Results from the DAWN stroke trial presented at the European Stroke Organization Conference (ESOC) provide compelling evidence that selected patients suffering a major ischemic stroke recovered significantly better with mechanical retrieval of the blood clot with medical therapy compared with medical therapy alone when initiated up to 24 hours of the stroke.
University Hospitals Cleveland Medical Center was one of the top seven recruiting sites in the multi-site study that had a total of 206 patients in the nation. The results showed that patients treated with the retrieval system, known as mechanical thrombectomy, had significantly decreased post-stroke disability and improved functional independence at 90 days compared to medical management alone.
"This is incredible," said Cathy Sila, MD, Director of UH's Comprehensive Stroke Center, and principal investigator of the study at the UH site. "Almost half of the patients (48.6 percent) receiving the thrombectomy therapy had a good outcome at 90 days after treatment -- defined as the patients being independent in activities of daily living -- as opposed to only 13.1 percent of the patients treated medically with clot-busting drugs alone. This 35 percent difference may be higher than any level of benefit from any stroke trial."
"Not only did the patients treated with the device and the procedure have dramatic improvement during hospitalization, sometimes being able to walk and be discharged to home, there was also a much lower risk of them having subsequent neurological worsening because of the poor blood flow to the brain," said Dr. Sila.
"The number of patients needed to treat to achieve a good outcome was 2.8. This is a much greater chance of response than what was seen in trials that did not routinely use advanced brain imaging to guide treatment," she said. "UH had been using this protocol since 2010, five years before the DAWN trial began in 2015."
Anthony Furlan, MD, Chairman of the Department of Neurology at UH and Case Western Reserve University School of Medicine, was on the DAWN study's steering committee and helped write the study protocol.
"These results provide physicians who treat stroke with evidence of the benefits of thrombectomy even when administered out as far as 24 hours, and should help to make decisions clearer as to which patients to treat," said Dr. Furlan. "These positive outcomes of the DAWN trial represent a major change in patient selection for endovascular therapy for stroke," he said.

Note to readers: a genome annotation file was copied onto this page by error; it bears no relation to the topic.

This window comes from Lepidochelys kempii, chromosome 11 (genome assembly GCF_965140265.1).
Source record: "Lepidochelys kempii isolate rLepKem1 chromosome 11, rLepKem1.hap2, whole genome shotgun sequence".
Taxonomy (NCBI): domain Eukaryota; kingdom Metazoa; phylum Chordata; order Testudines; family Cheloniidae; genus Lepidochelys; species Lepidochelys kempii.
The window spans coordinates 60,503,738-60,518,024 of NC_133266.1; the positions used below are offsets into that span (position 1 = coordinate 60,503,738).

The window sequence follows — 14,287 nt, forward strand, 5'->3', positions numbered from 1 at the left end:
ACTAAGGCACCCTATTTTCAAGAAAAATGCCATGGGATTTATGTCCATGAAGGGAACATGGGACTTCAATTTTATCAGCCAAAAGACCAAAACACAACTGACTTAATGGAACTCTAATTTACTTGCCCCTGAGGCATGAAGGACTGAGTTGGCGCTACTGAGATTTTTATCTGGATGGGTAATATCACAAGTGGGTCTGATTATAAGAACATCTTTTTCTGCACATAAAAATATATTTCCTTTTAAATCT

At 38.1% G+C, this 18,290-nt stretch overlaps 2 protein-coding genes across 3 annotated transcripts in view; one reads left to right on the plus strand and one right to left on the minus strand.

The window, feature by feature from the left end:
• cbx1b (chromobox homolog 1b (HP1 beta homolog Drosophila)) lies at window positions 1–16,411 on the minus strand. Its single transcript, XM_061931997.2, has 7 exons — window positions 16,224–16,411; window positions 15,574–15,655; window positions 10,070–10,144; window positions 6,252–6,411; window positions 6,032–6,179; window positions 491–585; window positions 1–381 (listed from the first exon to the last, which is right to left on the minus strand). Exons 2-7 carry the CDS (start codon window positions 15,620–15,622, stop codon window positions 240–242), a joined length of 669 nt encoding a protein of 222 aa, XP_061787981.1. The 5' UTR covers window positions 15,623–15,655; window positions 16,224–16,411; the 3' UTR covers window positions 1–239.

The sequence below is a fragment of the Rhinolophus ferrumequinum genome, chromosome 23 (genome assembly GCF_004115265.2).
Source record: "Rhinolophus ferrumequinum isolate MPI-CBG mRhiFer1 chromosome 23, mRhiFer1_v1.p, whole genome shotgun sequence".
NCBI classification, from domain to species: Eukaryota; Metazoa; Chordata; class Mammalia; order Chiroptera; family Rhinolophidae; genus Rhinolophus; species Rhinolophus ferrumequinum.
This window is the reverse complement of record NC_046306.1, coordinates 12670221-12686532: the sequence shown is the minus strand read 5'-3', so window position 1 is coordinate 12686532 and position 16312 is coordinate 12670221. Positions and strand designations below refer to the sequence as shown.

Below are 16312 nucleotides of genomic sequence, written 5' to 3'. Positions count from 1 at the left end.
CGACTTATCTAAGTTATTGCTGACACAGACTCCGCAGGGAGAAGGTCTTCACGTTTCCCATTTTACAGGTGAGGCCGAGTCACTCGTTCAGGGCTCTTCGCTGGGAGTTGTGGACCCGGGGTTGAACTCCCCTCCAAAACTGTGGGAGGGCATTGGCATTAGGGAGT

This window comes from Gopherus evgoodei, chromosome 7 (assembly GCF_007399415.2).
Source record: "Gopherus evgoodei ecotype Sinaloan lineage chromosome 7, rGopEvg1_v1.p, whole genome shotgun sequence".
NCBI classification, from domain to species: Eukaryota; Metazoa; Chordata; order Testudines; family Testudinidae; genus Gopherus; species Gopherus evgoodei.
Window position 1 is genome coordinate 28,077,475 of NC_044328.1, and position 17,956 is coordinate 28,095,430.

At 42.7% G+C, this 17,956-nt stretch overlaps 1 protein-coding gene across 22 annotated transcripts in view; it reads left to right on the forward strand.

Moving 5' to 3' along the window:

In the study, researchers used neuroimaging to determine which patients would likely benefit from the procedure. According to Dr. Sila, they would examine how much brain tissue had suffered irreversible damage and how much might be able to be saved. If the amount of damaged tissue were no bigger than the size of a small apricot, researchers believed the patient could benefit from the therapy.
Neuro-interventionists would then use a mechanical stent retriever called the Trevo Retriever to remove the blood clot, followed by treatment with the clot-busting medication.
The study had been stopped earlier this year after an FDA-approved planned interim review by the independent Data Safety Monitoring Board (DSMB) of data from the first 200 patients enrolled nationally because there was such a dramatic difference between the two arms of the study. The study had been designed to enroll up to a maximum of 500 patients.
Dr. Sila said that in Northeast Ohio, we have about 18,000 strokes per year. Stroke survivors commonly experience devastating disabilities and loss of independence due to impaired movement, paralysis, loss of speech and memory. Randomized clinical data has proven the benefit of mechanical thrombectomy with stent retrievers in helping patients with large vessel occlusion strokes, but these devices have only been indicated to reduce disability if used within six hours of stroke onset.
"For patients presenting with stroke symptoms beyond six hours, the benefit of clot retrieval using a stent retriever was unknown," said Dr. Furlan. "Now we have evidence that for patients who present to the hospital outside of the six hour time window could have a better chance for an independent life with improved clinical outcomes. Although this is great news, earlier treatment is always better because with stroke 'time is brain.'"
The study was supported by Stryker, which produces the Trevo Retriever, a tiny stent-shaped medical device that is attached to a thin wire. The retriever is designed to ensnare the blood clot to remove it from a blood vessel.
UH is working with Case Western Reserve University to develop the Cleveland Brain Health Initiative, linking this kind of leading edge neuroscience work from CWRU, UH, Cleveland Clinic, MetroHealth Medical Center and the Louis Stokes Cleveland VA Medical Center to advance progress therapy and treatment of devastating neurological diseases.
A video of a UH patient who was in the DAWN trial at: http://www.uhhospitals.org/services/neurology-and-neurosurgery/institute/our-centers/comprehensive-stroke-center/patient-stories/bessies-story
Materials provided by University Hospitals Cleveland Medical Center. Note: Content may be edited for style and length.
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